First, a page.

Sometimes in health care, simple activities can be just as effective as the latest technology.
A new study has found that simple, widely available and inexpensive activities such as playing cards or repeatedly throwing a foam ball or wad of paper into a wastepaper basket are just as effective in helping people regain strength and co-ordination following a stroke as playing virtual reality games.
The study, published today in the journal Lancet Neurology, is encouraging news for the 15 million people worldwide who suffer a stroke each year and may not live near a stroke rehabilitation centre or in a country with a sophisticated health-care system, or have health-care insurance, said lead author Dr. Gustavo Saposnik, a neurologist at St. Michael's Hospital in Toronto.
The study was based on a clinical trial conducted at 14 centres in four countries in which patients were randomized into two groups. In addition to conventional rehabilitation therapy, one group received 10, one-hour sessions of virtual reality using the Nintendo Wii system and the other spent the same amount of time doing simple recreational activities such as playing cards or dominoes.
Patients randomized to both groups saw a 30 per cent and 40 per cent improvement in motor performance at the end of two weeks of the intervention and four weeks after the intervention, respectively.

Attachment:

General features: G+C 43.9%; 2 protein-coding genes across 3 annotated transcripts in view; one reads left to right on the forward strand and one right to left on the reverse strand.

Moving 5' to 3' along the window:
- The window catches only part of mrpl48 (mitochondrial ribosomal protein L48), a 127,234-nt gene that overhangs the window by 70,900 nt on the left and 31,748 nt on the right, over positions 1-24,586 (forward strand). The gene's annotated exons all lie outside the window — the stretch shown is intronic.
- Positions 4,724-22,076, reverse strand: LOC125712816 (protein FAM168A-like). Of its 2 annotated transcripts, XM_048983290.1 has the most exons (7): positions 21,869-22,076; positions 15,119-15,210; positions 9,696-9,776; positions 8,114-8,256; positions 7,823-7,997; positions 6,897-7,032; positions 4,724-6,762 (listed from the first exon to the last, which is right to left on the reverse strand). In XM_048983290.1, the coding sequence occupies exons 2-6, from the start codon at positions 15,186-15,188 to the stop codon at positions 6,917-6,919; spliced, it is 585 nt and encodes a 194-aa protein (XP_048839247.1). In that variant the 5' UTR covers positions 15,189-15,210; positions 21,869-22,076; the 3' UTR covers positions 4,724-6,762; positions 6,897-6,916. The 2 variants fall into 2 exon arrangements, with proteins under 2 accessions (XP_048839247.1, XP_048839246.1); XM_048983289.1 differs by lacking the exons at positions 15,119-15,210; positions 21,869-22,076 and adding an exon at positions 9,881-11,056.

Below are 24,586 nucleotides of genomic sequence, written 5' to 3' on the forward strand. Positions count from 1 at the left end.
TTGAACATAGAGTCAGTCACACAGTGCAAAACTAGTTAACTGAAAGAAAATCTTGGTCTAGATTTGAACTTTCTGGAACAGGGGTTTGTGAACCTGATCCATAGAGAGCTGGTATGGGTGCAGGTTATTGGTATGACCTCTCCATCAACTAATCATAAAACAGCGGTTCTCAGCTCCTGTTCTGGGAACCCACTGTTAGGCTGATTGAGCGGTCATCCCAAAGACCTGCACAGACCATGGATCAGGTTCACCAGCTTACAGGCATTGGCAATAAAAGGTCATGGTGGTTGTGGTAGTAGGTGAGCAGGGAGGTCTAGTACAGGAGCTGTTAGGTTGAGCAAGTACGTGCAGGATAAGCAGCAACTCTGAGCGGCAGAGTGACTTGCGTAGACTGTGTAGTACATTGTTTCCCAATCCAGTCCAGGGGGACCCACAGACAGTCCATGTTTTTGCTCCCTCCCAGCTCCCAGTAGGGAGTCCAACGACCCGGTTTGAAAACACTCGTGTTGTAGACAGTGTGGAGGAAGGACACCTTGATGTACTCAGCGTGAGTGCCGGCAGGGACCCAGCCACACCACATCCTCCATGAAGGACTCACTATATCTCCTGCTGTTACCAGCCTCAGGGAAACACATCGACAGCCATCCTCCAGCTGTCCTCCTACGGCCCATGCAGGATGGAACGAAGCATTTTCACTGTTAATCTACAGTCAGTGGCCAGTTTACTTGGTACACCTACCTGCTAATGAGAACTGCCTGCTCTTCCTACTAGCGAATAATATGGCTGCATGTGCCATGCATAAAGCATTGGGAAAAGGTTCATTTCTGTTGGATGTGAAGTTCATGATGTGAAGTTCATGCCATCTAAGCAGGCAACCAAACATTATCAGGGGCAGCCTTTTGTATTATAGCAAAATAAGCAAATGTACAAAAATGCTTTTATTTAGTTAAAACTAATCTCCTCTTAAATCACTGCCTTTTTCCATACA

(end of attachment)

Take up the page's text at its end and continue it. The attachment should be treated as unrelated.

"But there was no significant difference between the two groups in terms of strength, dexterity, gross motor skills, quality of life or activities of daily living," said Dr. Saposnik, who is also a scientist in St. Michael's Li Ka Shing Knowledge Institute. "We all like technology and have the tendency to think that new technology is better than old-fashioned strategies, but sometimes that's not the case. In this study, we found that simple recreational activities that can be implemented anywhere may be as effective as technology."
Dr. Saposnik said he was surprised by the results, because many previous studies, including his own, had a different conclusion, and because virtual reality has become an emerging strategy to enhance motor skills in stroke rehabilitation. Previous studies and review, including Dr. Saposnik's pilot study published in 2010, suggested up to 20 to 30 per cent improvements in the motor skills of patients who had virtual reality therapy.
Dr. Saposnik said the new findings could be the result of the fact this clinical trial was the largest of its kind and used a more accurate comparison of the total time of therapy each group had. Both groups of randomized patients received the same amount of conventional therapy and then the same amount of time of either recreational activities or virtual reality. In previous studies, groups who received conventional and virtual reality therapy were compared to those who received only conventional therapy, with no add-ons.
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